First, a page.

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Can Laufey’s “Bewitched” truly beguile its listeners?

Laufeys+new+album+features+songs+that+pay+tribute+to+her+musical+influences+while+also+maintaining+a+sense+of+intrigue+for+younger+music+lovers.
Courtesy of AWAL
Laufey’s new album features songs that pay tribute to her musical influences while also maintaining a sense of intrigue for younger music lovers.

There’s a certain quality in Laufey Lín Jónsdóttir’s voice that sounds almost supernatural. Taking the musical stage under her first name—pronounced “lay-vay”—the 24 year-old singer, songwriter, instrumentalist and Berklee College of Music alum takes inspiration from her Icelandic father’s immense enthusiasm for traditional jazz, and her Chinese mother’s familial passion for classical music, to create her unique amalgamation of bedroom pop-style modern jazz.

Laufey has gifted her listeners with a set of wonderful set of works, from her first EP, “Typical Of Me”—featuring her first ever release, “Street by Street,” that garnered the attention of the likes of Billie Eilish—to her debut album, “Everything I Know About Love.” The latter runs the emotional gamut with lyrics that paint serene visuals and are yet still warm with feeling thanks to her full-bodied voice. Laufey’s second LP, “Bewitched,” carries on that enchanting quality in a unique manner, this time using a more heart-on-her-sleeve approach.

We are first greeted by a Laufey who needs to satisfy her romantic delusions in “Dreamer,” a three and a half-minute opener that begins with an entrancing harmony and transitions into a calming brush beat that mimics mid-20th century jazz. “Haunted” explains these desires in more depth, likening a short love to being haunted by a ghost who always visits yet never stays. “I swear to myself as he leaves at dawn/This will end, ‘til he haunts me again,” she sighs.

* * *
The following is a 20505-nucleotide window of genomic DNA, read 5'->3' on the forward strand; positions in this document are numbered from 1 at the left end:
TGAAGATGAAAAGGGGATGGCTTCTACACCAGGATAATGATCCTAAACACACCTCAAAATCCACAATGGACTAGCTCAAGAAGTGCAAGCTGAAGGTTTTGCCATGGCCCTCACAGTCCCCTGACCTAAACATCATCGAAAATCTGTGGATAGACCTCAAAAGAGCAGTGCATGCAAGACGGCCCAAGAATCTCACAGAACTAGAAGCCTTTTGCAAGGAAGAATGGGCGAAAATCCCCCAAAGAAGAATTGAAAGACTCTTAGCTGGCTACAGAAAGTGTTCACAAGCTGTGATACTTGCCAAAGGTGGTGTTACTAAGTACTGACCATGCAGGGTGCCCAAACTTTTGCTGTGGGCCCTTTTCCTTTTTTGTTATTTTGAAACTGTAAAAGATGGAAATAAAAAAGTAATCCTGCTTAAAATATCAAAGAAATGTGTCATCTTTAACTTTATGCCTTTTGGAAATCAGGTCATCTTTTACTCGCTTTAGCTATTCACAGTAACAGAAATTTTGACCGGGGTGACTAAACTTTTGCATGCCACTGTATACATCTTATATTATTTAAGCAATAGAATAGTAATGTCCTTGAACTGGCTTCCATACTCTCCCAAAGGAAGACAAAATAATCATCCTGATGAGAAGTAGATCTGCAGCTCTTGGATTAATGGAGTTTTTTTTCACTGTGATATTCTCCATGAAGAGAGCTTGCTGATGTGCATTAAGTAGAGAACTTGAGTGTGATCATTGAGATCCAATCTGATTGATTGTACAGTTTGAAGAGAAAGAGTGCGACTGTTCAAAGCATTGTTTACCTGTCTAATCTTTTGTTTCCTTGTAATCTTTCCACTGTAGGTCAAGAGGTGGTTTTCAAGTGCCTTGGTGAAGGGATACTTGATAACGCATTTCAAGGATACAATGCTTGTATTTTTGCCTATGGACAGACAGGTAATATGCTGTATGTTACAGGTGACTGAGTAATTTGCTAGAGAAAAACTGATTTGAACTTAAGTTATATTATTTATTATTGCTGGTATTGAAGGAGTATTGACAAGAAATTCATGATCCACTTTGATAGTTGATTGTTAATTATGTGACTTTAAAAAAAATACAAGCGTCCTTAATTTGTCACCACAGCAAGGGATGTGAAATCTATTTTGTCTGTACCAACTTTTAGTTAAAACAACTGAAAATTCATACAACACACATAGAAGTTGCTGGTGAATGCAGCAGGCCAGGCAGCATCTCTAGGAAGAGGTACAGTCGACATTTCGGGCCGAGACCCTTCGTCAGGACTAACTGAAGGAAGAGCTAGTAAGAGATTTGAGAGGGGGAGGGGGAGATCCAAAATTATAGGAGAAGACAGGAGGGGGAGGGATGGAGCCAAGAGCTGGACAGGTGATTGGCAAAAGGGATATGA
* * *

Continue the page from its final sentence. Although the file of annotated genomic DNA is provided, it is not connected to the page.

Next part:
Some of the album’s gems are found in its latter half. “California And Me” is a piece that was produced in part with the Philharmonia Orchestra, which explains its sumptuous and expansive orchestral background. Laufey expresses her hurt over a lover who lacked patience and left her, and the Pacific coast, for an old flame. “Promise” expands on that hurt, the singer realizing that nothing would come of staying despite the love she once had, saying “It hurts to be something/It hurts to be nothing with you/I’ve done the math/there’s no solution/We’ll never last.” The title track closes out the album with a whimsical arrangement that could be mistaken for a classic Disney score. Laufey reveals the meltdown that occurs inside her every time her beloved comes and goes, a polar opposite to the composed version of herself we see in “Dreamer.” “I try to think straight but I’m falling so badly/I’m coming apart/You wrotе me a note, cast a spell on my hеart,” she admits in a weakened yet soothing voice.

One gem that particularly shines is “Letter To My 13 Year Old Self,” which is in fact exactly what its title suggests. For Laufey, it’s an ode to her young self growing up mixed in Reykjavik, wanting to find solace in her dreams and aspirations. She hopes to see a day where she goes from being laughed at for her name’s difficult pronunciation to people yelling said name as she takes the stage. Of the lyrics, she comments that “maybe some of the younger girls who listen will find comfort in that song.”

It’s one thing to create an album that is lyrically enchanting, but another to do so using an archaic genre like jazz. Laufey herself discusses this in some detail, saying that “the history of music in general is that it does always move forward. I think as long as you honor the roots and know where it’s coming from, that’s the important part.” She achieves this with “Bewitched,” creating a body of work that speaks to the expansive delusions of youths everywhere while still paying tribute to the standards that taught her.

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